May 17, 2017

A business leader’s journey to cloud transformation

Bruce Nelson, president and owner of Vertical Solutions, recently met with the Arrow Cloud Team to discuss their business transformation. The frank and open discussion that followed is excerpted below.

Can you describe the business as it stands today?
Vertical Solutions serves more than 200 mid-market clients with IT cloud and managed service-led solutions. Our strength lies with domain expertise in Microsoft Dynamics GP cloud and IT Managed Service solutions, typically with 50-150 end-users, but ranging up to 2,500 end-users. Since 2007, the company has been adding managed IT, cloud and security services, and has seen steady growth in revenues, new clients and through organic growth with existing clients largely led by the monthly recurring revenue managed and cloud services offerings.

Can you describe the business prior to the 2007 strategic change?
The company at the time was operated as two businesses. First there was the Microsoft Great Plains accounting software reseller that provided licenses, integration, training and the underlying technology. The second business provided reactive back-office support, maintenance and technical refresh solutions. The back-office support business was becoming commoditized and faced price and competition pressures, and we recognized that the stability of the customer base was at risk. The reseller business was dependent on ERP offerings as a key driver pulling through technology sales.

It became clear that an integrated business, leveraging the strengths and resources of the two entities, would transform the customer experience and strengthen the partnership with our clients. In 2007, we combined the two companies and began to operate the company as Vertical Solutions.

What were the principal challenges you faced running the businesses?
Running a small market IT break-fix support model left us in a position where we were always “waiting to get fired.” Lacking insight to the equipment we supported, it was hard to differentiate our solution. Any single emergency response might not meet client expectations, and the nature of the competition always created risk to future contract renewals. We felt there had to be a better way to provide service then the traditional break-fix model.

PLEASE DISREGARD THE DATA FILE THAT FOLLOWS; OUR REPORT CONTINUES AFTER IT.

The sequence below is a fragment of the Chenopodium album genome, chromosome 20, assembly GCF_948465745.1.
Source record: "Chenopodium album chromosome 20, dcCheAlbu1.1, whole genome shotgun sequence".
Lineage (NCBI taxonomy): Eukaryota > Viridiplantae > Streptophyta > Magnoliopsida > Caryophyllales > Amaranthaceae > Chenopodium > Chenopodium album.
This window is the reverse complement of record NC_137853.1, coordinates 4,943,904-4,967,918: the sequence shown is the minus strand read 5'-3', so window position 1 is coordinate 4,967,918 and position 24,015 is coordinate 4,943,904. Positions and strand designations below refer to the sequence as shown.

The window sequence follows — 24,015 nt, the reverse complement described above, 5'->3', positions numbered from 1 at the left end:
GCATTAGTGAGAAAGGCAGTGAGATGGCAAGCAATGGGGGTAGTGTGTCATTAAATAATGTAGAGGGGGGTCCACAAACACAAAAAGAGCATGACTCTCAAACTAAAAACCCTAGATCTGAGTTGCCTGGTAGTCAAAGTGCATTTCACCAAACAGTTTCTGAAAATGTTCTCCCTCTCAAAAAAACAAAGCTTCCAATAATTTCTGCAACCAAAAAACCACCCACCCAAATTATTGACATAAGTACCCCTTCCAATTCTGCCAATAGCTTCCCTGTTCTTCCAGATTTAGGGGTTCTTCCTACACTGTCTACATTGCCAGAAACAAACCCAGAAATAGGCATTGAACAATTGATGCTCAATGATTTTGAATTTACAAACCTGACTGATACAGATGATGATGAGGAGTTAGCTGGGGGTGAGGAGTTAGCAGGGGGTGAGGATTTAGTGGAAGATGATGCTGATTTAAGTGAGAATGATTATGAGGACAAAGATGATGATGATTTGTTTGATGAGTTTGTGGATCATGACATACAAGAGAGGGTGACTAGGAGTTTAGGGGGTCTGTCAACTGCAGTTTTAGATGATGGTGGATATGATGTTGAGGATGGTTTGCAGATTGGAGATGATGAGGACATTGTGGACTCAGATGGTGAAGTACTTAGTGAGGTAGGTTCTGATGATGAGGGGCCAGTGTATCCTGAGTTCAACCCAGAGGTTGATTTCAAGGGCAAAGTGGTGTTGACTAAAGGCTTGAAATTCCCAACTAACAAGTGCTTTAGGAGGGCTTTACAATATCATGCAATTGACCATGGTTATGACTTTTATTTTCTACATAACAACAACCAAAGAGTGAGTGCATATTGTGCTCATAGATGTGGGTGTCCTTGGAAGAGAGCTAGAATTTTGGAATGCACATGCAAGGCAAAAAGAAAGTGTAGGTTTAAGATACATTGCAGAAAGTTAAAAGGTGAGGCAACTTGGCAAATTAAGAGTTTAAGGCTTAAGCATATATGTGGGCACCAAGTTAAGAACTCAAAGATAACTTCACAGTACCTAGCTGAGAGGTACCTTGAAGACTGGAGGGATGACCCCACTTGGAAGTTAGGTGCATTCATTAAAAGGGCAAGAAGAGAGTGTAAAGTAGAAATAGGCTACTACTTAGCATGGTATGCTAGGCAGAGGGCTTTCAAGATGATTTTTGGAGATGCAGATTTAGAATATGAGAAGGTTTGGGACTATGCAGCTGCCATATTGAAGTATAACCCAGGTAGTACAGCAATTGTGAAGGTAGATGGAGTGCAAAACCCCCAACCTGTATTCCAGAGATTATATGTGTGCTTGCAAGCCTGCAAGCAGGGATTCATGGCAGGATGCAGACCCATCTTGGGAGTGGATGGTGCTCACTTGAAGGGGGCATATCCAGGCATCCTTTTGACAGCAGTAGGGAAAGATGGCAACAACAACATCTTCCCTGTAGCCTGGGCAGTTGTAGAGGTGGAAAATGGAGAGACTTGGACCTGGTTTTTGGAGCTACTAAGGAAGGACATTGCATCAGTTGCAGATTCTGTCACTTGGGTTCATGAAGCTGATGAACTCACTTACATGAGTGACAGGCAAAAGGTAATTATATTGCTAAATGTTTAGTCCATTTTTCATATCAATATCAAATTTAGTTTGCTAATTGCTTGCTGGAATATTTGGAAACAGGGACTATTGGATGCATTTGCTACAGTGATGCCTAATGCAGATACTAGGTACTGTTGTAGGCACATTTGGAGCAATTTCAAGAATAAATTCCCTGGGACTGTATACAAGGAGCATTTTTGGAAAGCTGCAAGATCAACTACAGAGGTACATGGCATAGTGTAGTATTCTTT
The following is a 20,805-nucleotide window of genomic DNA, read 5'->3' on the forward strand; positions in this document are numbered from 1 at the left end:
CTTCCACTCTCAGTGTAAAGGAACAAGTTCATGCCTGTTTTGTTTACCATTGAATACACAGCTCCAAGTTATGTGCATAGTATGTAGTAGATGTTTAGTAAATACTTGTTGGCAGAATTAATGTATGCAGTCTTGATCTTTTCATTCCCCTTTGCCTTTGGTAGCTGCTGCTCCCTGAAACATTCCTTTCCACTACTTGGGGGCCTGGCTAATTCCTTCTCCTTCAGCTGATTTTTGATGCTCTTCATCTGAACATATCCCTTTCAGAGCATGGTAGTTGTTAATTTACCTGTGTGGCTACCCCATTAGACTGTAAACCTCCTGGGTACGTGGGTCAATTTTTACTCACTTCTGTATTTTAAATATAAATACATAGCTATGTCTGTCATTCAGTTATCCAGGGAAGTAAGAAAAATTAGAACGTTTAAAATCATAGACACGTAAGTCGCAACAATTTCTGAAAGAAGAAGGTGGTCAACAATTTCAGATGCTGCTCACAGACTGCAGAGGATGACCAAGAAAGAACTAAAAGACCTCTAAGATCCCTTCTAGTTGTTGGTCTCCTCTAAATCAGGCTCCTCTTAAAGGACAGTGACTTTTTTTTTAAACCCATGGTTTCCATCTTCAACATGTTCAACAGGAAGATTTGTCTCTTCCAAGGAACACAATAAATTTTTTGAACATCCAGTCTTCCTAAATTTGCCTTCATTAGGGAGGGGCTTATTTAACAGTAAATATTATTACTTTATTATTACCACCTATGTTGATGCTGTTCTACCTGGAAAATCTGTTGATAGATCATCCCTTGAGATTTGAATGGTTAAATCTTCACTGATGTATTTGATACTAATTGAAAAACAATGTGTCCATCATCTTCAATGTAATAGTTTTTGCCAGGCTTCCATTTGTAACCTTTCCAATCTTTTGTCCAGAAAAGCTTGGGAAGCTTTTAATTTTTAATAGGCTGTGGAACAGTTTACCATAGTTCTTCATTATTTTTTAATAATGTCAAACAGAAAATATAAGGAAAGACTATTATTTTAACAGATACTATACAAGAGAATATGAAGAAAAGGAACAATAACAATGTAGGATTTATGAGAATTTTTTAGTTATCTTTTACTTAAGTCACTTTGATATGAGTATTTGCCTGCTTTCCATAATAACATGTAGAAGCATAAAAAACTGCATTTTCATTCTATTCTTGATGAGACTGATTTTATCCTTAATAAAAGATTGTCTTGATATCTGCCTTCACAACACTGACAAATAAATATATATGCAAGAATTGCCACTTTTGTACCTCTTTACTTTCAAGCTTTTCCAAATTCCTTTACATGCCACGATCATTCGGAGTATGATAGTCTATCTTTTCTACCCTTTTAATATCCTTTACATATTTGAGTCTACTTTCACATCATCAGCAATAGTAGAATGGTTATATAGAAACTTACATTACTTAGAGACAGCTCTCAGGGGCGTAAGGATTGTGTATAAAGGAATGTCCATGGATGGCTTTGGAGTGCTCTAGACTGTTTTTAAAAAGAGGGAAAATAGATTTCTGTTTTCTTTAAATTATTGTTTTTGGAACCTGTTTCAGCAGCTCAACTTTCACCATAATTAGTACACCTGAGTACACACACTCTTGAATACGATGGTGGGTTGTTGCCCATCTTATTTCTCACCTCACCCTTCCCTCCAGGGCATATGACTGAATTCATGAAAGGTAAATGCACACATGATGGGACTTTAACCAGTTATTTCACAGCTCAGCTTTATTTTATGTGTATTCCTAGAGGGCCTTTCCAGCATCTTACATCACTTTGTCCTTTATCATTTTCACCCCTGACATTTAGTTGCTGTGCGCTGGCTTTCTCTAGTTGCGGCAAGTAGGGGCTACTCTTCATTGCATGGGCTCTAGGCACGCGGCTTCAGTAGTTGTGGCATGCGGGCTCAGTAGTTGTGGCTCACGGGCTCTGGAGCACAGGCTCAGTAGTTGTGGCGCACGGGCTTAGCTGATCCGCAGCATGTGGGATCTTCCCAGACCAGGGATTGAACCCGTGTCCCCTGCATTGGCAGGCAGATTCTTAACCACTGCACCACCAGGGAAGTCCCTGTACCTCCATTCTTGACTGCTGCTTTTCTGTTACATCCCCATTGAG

What were you concerns about making the change?
We needed to move the delivery model from reaction to prevention, and from time-to-repair to reliability. This required a different investment approach, and we believed we’d see better customer retention. But we needed to have better access to alerts and performance data to drive fact-based responses and support ongoing recommendations.

We had a pretty big task in changing our clients’ perceptions, too. We knew we had to shift the conversation to show them we were offering a better approach in delivering it and that we had the capability to deliver. We decided to focus on BCDR solutions as the first use-case and worked collectively to shift our team’s mindset from where they were – from sales “pursuit of the big deal” to engineers that were the “nice guys to help fix it when it breaks” to a culture of ownership of the customer’s systems and results.

Let’s walk through the changes that occurred as you began to add services solutions. How did you motivate the organization to change? How were you able to get the team to align with your mission and goals?